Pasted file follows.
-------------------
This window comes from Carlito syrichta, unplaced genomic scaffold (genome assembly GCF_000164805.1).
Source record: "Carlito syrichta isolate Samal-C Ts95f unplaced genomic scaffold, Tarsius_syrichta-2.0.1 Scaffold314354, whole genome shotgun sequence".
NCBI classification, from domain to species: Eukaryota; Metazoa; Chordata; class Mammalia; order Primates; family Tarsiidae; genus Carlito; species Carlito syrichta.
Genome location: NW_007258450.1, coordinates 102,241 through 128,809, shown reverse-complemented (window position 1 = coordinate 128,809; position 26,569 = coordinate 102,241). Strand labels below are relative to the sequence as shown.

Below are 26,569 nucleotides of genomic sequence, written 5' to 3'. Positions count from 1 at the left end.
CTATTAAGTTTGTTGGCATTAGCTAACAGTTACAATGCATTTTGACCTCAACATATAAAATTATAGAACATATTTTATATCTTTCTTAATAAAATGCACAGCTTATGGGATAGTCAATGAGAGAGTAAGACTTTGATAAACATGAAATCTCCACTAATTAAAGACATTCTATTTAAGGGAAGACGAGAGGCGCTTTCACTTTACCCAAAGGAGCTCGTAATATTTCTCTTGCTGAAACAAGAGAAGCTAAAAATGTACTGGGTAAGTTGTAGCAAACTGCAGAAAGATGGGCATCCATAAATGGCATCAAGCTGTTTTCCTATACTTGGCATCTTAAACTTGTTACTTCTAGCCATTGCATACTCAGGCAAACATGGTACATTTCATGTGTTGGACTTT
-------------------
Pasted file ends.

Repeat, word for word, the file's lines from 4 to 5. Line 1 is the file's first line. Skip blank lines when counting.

Genome location: NW_007258450.1, coordinates 102,241 through 128,809, shown reverse-complemented (window position 1 = coordinate 128,809; position 26,569 = coordinate 102,241). Strand labels below are relative to the sequence as shown.

Below are 26,569 nucleotides of genomic sequence, written 5' to 3'. Positions count from 1 at the left end.